The big shock that could hit the US

Full of good intentions, the US is trying to go green. But if it is serious about climate change, it will need a revolution in town-planning, and in lifestyles, writes Tom Bulford.

A visit to Disney World in Florida made me think that the USA could do with something to shock it out of its complacency.

At a live music show at the Epcot amusement park a short-legged man, his belly drooping over his tight belt, sang of his pride at being an Americin'. The USA, he told his audience, by now waving their arms aloft, is the greatest country on earth.

Look around you,' he implored. You see Brits, you see Japanese, you see Chinese, you see Norwegians and they have all come here, to the US of A.' And with this proof of his country's preeminence, his voice soared to a climax.

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I wanted to shout out, to ask him to explain why there are so many Americans here in Britain, and whether this affected his theories of national supremacy. But I don't suppose it would have made any difference. The USA is the greatest country on earth because everyone there believes that it is, and I guess that is a winning argument.

And yet perhaps a shock is coming. Real estate is in a bust.' Food prices in the USA are soaring just as they are everywhere else. The price of gasoline, though still less than half the price we pay, has hit an unheard of $4 per gallon. But at least most of us have the option of walking to the shops. In the USA you cannot do anything fetch a pint of milk, take your child to school or visit the doctor - without a round trip of a few miles.

Environmentally friendly aspirations?

Full of good intentions, the USA is trying to go green. Corporations compete to prove their environmental credentials. And yet huge cars cruise the highways, air conditioners run at full blast in empty homes and no meal is completed without leaving a mound of cardboard wrapping, plastic cutlery and surplus food.

It is hard to conceive how any society could be set up to be more destructive of the environment. If the USA is serious about climate change it will need a revolution in town-planning, and in lifestyles. There is no sign of this happening. Everybody at least everybody in Florida is too comfortable to wish for this. So life goes on a usual. The neon lights shine, the Winnebagos guzzle gas, the country and western siren laments her cheatin' man. The scrambled eggs are powdered, the buffets are All U Can Eat.' Television, so dependent upon commercials and ten second sound-bites, is unwatchable. The newspapers are provincial and tame.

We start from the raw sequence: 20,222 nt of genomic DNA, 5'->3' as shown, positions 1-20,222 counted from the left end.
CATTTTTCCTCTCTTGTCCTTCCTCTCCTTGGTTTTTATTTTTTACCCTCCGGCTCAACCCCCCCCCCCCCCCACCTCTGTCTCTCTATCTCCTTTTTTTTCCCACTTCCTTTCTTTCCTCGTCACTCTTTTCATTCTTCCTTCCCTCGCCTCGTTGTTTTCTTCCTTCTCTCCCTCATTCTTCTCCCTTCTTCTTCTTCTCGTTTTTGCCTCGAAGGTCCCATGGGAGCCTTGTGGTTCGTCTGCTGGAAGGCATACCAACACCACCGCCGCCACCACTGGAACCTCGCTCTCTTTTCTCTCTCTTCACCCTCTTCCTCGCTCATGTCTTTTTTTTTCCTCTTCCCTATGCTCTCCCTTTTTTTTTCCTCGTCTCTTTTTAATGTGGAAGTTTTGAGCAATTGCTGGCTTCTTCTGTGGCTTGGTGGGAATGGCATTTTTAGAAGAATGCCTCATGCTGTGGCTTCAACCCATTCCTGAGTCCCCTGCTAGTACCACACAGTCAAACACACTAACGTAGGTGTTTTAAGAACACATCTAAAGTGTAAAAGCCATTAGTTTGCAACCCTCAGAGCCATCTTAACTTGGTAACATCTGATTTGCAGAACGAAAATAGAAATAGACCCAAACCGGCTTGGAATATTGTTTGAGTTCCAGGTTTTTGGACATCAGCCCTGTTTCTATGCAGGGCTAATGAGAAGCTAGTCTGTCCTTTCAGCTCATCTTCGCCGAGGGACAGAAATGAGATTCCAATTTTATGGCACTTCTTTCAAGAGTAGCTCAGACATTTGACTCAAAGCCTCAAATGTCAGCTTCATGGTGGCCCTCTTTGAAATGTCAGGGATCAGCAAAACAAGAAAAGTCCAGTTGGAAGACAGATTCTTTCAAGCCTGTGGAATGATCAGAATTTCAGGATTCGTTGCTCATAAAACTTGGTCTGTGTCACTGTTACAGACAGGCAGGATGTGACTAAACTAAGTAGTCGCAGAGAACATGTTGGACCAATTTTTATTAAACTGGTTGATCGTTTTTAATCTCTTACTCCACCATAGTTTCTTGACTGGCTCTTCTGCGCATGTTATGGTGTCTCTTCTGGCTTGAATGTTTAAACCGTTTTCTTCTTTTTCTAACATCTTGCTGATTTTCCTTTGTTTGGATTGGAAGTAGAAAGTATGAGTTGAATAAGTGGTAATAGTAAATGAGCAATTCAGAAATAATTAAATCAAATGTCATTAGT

In the background, soldiers die in Iraq, innocent citizens are routinely murdered by gunmen, and weird sects of wife-beating paedophiliacs go about their business. The interminable election campaign rumbles on. Without any meaningful track record to speak of the debates is all about the supposed character of the participants. Who can sustain the right faade all the way to November?

Does anybody care? Life is sweet. The government will throw enough money at the banks to keep them afloat. The stock market will inevitably reflect the USA's might. What is there to worry about? Just one thing it seems.

Andrew Stoddard, resident of Kansas City, has something on his mind. There isn't a day that goes by in my life without me thinking about it,' he agonises. And I think a lot of us are the same way. Once you start down the road, I don't know of anyone who does not get obsessed with it.'

And what is this thing that is keeping Stoddart awake at night? Is it sliding share prices, the value of his home, the troubles of the Middle East or the hole in the ozone layer? No.

It is America's latest sport. Yes, it is barbecuing.

This article is taken from Tom Bulford's free daily email Penny Sleuth'

Tom worked as a fund manager in the City of London and in Hong Kong for over 20 years. As a director with Schroder Investment Management International he was responsible for £2 billion of foreign clients' money, and launched what became Argentina's largest mutual fund. Now working from his home in Oxfordshire, Tom Bulford helps private investors with his premium tipping newsletter, Red Hot Biotech Alert.

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